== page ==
12/21/2014 10:32 EST | Updated 02/20/2015 05:59 EST

Three Great Things that Happened in Sub-Saharan Africa in 2014

In this photo taken on Monday, Oct. 27, 2014, Woman protest with others during a rally against the longtime president that seeks another term in Ouagadougou, Burkina Faso. Police used tear gas on Tuesday to disperse an opposition protest in Burkina Faso's capital, as tensions increase ahead of a vote this week on whether the country's longtime president can seek another term. (AP Photo/Theo Renaut)

Sub-Saharan Africa did not have a particularly good year. There were internal conflicts in South Sudan, and Central African Republic. Nigeria's north and Kenya experienced considerable insecurity that led to loss of lives. The death toll from Ebola in the three worst-affected West African countries of Sierra Leone, and Liberia was horrific. In the realm of politics, several long-serving rulers engaged in various schemes to extend their hold power.

But great things happened in Sub-Saharan Africa -- one new and two ongoing efforts -- a combination of which hold tremendous potential to empower and improve lives.

People power in Burkina took the world by storm. This revolution was spontaneous. It had no single hero but thousands of women, men, youth, and people from all walks of life singularly driven by thirst and hunger for freedom. The outcome could not have been more uplifting for Burkinabé and Africans at large. The now famous two-day uprising sent President Blaise Compaore into exile three years short of three decades in power. Typical of "big man" politics, government had become a matter of a personal patrimony. There was even talk of Jamila Compaore, the president's daughter, taking over state power from his father. It was estimated that no more than 30 individuals constituted Burkina Faso's ruling elite that determined the fate of 17 million Burkinabé. In the end though, national humiliation and frustration endured over 27 years led to a spectacular and successful revolt. That is how Burkinabé hunger for freedom gave Sub-Saharan Africa a gift for 2014 - peaceful removal of an autocratic government in a region where at least half a dozen of such regimes remain deeply entrenched.

A different kind of revolution continued to gather momentum in 2014 -- the rebirth of the Lagos State, Nigeria. When this developmental revolution began, the city of Lagos was known for crime, traffic, blight, and corruption. A national and regional economic hub, Lagos was run by a dysfunctional state government almost entirely dependent on federal government financial transfers. Enter two remarkable men, Governor Bola Tinubu and his chief of staff, Babatunde Fashola, the latter winning governorship himself after the forner served his two terms. Tinubu and Fashola set the Lagos State on a new course by overhauling governance systems, improving security and sanitation, reducing traffic congestion, expanding infrastructure and transit -- and most spectacular -- raising revenues for provision of basic services.

Tinubu-Fashola politics mainly comprised of forging a contract between taxpayers and state government -- a key pillar in laying the foundation for building a sustainable city state. For example revenue generation and collection moved from a monthly average of US$3.3 million in 1999 when Tinubu became governor to approximately $111 million per month in 2013 during Fashola's second term.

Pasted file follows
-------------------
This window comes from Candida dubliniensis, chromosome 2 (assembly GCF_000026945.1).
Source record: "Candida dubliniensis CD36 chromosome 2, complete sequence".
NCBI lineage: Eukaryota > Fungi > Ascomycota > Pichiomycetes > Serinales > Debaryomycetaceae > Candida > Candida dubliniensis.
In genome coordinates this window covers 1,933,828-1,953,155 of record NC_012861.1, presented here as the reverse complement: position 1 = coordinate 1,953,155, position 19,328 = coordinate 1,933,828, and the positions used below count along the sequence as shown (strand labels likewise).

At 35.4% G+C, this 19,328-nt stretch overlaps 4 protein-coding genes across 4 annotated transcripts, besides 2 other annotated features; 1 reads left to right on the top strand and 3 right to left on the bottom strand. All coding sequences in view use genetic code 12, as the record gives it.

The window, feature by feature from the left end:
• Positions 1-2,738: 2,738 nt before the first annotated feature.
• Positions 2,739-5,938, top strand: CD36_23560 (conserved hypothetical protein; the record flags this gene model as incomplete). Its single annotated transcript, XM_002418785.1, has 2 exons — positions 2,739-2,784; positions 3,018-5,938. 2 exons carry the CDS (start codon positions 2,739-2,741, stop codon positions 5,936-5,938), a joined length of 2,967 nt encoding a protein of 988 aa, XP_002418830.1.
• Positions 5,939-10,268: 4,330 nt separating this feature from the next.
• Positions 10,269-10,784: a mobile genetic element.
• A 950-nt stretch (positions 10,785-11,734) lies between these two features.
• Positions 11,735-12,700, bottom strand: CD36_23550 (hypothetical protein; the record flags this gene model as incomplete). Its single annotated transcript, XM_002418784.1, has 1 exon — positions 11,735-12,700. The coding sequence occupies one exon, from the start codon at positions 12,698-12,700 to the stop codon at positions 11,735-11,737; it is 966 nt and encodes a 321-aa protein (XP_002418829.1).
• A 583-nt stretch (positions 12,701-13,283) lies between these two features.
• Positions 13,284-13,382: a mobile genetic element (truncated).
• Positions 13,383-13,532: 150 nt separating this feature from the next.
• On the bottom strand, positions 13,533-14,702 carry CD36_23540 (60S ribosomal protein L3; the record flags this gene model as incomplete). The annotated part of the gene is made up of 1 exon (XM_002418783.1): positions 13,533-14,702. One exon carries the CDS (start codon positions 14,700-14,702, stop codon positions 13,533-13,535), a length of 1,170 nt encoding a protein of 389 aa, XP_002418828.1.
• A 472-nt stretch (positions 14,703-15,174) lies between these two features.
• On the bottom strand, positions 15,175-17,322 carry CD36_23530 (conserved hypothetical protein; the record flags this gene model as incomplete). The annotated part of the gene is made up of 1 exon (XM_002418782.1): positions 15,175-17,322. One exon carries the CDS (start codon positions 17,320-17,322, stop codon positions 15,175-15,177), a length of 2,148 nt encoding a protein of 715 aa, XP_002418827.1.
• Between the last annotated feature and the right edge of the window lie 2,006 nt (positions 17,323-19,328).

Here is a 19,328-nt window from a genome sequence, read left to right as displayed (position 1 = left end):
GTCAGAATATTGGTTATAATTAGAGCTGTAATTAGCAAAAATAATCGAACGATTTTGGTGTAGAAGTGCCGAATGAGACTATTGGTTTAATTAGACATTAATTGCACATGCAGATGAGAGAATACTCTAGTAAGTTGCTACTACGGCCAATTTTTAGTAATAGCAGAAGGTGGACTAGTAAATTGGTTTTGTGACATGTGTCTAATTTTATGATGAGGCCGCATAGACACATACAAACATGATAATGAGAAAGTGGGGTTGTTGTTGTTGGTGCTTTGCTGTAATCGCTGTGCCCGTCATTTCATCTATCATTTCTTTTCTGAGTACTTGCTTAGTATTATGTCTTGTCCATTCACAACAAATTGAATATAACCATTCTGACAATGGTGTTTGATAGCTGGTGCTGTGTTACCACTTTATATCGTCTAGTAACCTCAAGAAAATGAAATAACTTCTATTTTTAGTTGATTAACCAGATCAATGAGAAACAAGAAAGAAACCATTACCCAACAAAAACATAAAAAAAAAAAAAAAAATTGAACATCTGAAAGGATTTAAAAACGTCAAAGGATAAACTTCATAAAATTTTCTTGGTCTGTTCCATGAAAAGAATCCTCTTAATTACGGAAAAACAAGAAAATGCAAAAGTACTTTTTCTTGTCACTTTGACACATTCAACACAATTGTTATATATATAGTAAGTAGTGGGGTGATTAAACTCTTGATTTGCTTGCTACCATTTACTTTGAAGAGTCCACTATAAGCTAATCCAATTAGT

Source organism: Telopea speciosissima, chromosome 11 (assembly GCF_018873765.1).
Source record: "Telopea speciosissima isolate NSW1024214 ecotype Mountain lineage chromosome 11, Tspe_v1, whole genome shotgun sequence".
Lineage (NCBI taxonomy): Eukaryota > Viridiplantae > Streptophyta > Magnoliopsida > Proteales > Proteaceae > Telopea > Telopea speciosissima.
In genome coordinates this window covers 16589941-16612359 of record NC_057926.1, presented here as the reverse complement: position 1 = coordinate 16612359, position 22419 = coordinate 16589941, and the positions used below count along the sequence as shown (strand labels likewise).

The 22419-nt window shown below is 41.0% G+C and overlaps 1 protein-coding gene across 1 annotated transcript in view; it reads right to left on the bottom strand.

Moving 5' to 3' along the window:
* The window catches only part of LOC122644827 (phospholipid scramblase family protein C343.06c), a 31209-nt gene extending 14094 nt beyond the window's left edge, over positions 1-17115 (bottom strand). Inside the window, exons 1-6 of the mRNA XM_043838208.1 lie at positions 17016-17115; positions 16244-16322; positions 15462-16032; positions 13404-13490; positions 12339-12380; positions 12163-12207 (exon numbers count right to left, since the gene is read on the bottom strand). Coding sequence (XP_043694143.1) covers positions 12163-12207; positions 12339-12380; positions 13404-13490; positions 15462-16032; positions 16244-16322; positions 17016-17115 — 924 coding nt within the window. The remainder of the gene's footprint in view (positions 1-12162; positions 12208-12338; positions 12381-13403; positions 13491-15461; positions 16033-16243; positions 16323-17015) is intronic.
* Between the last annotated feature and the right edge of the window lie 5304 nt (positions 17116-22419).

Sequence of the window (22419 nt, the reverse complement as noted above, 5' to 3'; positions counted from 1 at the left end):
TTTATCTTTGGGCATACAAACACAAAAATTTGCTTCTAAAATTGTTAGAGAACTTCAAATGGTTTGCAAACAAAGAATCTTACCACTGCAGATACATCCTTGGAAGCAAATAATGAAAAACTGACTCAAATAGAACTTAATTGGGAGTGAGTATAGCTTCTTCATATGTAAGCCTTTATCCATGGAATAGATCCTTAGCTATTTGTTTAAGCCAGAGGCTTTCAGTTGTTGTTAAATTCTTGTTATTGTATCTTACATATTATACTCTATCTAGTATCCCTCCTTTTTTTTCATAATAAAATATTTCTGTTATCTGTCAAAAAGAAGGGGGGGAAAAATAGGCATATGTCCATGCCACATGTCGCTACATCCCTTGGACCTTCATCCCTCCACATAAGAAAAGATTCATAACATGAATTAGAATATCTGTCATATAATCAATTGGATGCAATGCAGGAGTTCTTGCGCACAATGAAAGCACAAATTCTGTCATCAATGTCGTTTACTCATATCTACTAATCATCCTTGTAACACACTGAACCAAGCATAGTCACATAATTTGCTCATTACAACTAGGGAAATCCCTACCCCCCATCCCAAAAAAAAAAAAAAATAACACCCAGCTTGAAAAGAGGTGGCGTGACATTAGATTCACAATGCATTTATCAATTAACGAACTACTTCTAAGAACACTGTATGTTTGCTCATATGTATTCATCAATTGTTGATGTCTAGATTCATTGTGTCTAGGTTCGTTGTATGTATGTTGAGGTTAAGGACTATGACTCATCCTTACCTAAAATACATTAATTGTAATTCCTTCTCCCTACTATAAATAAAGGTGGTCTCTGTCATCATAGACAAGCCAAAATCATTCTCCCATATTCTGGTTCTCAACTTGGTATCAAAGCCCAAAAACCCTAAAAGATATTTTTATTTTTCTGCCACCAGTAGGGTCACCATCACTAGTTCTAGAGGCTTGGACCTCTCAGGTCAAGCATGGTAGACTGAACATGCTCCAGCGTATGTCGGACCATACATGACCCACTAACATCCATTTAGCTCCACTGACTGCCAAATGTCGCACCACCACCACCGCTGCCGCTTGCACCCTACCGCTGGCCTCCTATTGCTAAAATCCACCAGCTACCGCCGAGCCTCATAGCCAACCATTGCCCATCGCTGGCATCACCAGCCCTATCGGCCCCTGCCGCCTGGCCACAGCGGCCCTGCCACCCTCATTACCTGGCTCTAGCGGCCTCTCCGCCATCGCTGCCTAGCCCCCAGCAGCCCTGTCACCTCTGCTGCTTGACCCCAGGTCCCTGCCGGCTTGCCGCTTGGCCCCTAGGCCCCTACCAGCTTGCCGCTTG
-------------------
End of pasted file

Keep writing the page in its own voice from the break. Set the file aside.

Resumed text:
This developmental revolution has given Lagos autonomy from the Federal Government and enabled the city to raise capital in global money markets to invest in USD50 billion infrastructure program that includes a rapid-transit network and West Africa's first suspension bridge. Two power plants will ease the electricity shortage. Meanwhile thriving industries in Lagos include growing film known as Nollywood, fashion, banking, manufacturing and retail. Earlier in 2014, Japan's Nissan began assembling SUVs in Lagos. With a population of over 21 million, it is projected that Lagos state will become the world's third largest mega city after Tokyo in Japan and Mumbai in India in 2015.

The third great thing that happened in 2014 is the rolling out of President Barack Obama's Power Africa, an innovation based on US government-private sector partnerships to increase access to electricity in Sub-Saharan Africa. The importance of this effort can hardly be overstated. Two out of three sub-Saharan Africans or 600 million people, lack access to electricity, and essentially depend on firewood for cooking. Furthermore, enormous funding needed to overcome this challenge far outstrips the financial capacity of Sub-Saharan African governments and foreign donors -- hence the need to leverage US private sector strengths, not least energy companies. Progress reported after one year of operations is encouraging.

The United States government has committed more than $7 billion in financial support over the next five years. The World Bank Group is programming $5 billion in new technical and financial support for energy projects in six African countries, namely, Ethiopia, Ghana, Kenya, Liberia, Nigeria, and Tanzania, which have partnered with Power Africa. Several US corporations are engaged in provision of expertise, energy technology and capital in Africa. These firms include General Electric, Heirs Holdings, Symbion Power, Aldwych International, Harith General Partners, and Husk Power Systems.

May 2015 bring more great things as the above -- peaceful removal of autocrats, improved democratic governance and socioeconomic transformation, and a greater share of foreign direct investment especially in energy infrastructure that is urgently needed to light up Sub-Saharan Africa.


Summer in Africa | 2014